Bottom Line: Stimulation had three major effects: (1) disturbance of eye alignment during fixation; (2) increase of saccade disconjugacy leading to eye misalignment; (3) decrease of eye alignment reduction during fixation drift.The effects depend on the side; the right PPC was more involved in maintaining alignment over the motor sequence.The study might be of interest for the understanding of deficits of binocular coordination, encountered in several populations, e.g., in children with dyslexia.

View Article: PubMed Central - PubMed

Affiliation: IRIS Laboratory, CNRS, FRE 3154 and Assistance Publique - Hôpitaux de Paris Paris, France.

ABSTRACT
Reading is an activity based on complex sequences of binocular saccades and fixations. During saccades, the eyes do not move together perfectly: saccades could end with a misalignment, compromising fused vision. During fixations, small disconjugate drift can partly reduce this misalignment. We hypothesized that maintaining eye alignment during reading involves active monitoring from posterior parietal cortex (PPC); this goes against traditional views considering only downstream binocular control. Nine young adults read a text; transcranial magnetic stimulation (TMS) was applied over the PPC every 5 ± 0.2 s. Eye movements were recorded binocularly with Eyelink II. Stimulation had three major effects: (1) disturbance of eye alignment during fixation; (2) increase of saccade disconjugacy leading to eye misalignment; (3) decrease of eye alignment reduction during fixation drift. The effects depend on the side; the right PPC was more involved in maintaining alignment over the motor sequence. Thus, the PPC is actively involved in the control of binocular eye alignment during reading, allowing clear vision. Cortical activation during reading is related to linguistic processes and motor control per se. The study might be of interest for the understanding of deficits of binocular coordination, encountered in several populations, e.g., in children with dyslexia.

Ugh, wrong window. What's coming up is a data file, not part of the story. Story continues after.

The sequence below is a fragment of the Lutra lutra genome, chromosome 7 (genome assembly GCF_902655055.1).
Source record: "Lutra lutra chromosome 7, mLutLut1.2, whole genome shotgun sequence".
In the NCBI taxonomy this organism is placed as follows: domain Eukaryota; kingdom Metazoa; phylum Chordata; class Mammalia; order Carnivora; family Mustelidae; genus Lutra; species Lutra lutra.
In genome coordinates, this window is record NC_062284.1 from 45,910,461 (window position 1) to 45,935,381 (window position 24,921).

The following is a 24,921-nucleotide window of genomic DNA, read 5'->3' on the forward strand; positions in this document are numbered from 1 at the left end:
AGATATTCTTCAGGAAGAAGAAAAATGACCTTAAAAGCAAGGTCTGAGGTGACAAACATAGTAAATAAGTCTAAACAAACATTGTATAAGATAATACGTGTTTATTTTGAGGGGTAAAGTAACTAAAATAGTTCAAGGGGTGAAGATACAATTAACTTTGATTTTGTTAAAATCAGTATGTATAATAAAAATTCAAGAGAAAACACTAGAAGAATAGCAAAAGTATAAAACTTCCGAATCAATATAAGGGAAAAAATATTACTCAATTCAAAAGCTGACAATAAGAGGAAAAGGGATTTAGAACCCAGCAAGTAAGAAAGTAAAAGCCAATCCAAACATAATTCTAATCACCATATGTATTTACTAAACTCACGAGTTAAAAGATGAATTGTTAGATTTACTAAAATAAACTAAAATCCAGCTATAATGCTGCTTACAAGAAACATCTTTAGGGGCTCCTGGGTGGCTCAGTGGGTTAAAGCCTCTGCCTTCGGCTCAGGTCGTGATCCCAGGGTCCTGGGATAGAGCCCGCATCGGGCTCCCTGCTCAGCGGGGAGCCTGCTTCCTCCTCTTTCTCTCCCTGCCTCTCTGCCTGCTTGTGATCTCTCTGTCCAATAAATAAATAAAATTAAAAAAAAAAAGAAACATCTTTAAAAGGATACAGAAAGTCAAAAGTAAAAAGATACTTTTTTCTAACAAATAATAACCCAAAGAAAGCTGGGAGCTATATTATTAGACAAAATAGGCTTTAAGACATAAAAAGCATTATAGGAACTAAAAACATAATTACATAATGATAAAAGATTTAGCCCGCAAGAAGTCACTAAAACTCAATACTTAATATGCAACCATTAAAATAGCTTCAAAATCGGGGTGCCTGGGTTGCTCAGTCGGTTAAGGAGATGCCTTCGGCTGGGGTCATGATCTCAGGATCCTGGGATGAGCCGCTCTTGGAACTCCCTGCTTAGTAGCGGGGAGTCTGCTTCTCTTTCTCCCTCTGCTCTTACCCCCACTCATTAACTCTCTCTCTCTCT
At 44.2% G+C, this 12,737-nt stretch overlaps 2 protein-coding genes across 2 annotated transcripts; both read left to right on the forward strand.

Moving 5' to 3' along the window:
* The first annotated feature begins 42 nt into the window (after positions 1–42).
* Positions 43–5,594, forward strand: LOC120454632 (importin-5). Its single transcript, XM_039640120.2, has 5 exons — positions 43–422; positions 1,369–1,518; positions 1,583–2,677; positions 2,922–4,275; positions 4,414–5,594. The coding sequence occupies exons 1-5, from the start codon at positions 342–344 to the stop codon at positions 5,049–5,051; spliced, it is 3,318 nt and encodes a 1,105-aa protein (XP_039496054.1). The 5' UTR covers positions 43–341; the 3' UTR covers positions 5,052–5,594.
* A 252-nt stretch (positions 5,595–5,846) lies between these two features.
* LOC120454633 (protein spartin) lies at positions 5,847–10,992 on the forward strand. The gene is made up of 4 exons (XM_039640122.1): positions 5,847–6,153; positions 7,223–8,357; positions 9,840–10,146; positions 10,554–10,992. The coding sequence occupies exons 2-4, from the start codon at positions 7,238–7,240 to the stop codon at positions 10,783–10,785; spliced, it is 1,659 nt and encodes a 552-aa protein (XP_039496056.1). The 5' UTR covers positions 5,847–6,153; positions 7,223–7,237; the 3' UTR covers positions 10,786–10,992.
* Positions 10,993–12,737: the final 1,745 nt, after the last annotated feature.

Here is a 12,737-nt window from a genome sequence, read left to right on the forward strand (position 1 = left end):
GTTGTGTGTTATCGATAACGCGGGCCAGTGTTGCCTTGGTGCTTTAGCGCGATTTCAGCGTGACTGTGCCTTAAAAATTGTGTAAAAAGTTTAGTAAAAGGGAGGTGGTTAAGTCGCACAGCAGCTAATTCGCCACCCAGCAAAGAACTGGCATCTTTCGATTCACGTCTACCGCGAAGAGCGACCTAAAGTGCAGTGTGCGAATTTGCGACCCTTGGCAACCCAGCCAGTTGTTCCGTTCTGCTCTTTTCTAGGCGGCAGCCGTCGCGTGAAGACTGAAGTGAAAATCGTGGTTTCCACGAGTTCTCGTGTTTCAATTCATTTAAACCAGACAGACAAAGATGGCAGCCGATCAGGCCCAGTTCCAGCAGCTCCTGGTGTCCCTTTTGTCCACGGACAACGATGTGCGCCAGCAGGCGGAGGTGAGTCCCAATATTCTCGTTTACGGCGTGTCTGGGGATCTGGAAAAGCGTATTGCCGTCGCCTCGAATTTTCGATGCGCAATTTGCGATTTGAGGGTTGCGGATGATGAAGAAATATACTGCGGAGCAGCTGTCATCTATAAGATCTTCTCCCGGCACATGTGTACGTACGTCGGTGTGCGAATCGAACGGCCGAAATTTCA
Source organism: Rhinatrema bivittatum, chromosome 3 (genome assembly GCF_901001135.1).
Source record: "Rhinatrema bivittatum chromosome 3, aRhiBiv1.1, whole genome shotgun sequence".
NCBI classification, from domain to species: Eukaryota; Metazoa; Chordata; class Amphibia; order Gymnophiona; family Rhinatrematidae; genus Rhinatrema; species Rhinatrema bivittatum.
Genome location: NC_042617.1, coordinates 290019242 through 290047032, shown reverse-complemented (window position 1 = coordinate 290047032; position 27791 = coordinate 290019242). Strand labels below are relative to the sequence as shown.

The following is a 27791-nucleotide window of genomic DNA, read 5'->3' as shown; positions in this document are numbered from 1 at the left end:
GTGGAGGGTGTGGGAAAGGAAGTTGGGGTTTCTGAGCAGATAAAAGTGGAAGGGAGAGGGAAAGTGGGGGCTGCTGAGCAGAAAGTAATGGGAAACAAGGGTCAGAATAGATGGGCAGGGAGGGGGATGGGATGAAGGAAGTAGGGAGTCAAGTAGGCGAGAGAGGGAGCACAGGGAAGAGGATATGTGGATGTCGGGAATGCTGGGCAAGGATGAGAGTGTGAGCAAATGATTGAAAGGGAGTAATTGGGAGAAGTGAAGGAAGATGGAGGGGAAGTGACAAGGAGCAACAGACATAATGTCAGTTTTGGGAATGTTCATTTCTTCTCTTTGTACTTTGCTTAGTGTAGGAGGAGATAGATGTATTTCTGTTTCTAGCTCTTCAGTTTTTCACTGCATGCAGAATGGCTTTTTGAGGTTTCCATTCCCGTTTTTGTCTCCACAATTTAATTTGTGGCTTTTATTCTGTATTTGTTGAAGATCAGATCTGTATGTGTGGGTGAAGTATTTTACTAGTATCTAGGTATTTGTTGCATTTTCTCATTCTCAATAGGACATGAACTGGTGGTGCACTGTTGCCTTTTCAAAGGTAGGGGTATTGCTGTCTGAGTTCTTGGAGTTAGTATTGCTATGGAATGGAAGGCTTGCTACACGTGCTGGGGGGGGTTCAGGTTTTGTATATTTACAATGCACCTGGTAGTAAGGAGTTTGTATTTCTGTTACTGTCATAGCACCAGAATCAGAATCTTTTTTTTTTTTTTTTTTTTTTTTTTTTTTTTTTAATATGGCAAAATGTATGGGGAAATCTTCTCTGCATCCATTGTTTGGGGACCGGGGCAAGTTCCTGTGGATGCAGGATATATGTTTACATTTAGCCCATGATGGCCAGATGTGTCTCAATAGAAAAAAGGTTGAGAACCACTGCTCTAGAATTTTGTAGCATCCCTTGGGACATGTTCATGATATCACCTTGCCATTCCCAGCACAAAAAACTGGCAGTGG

No MeSH data available.


Related in: MedlinePlus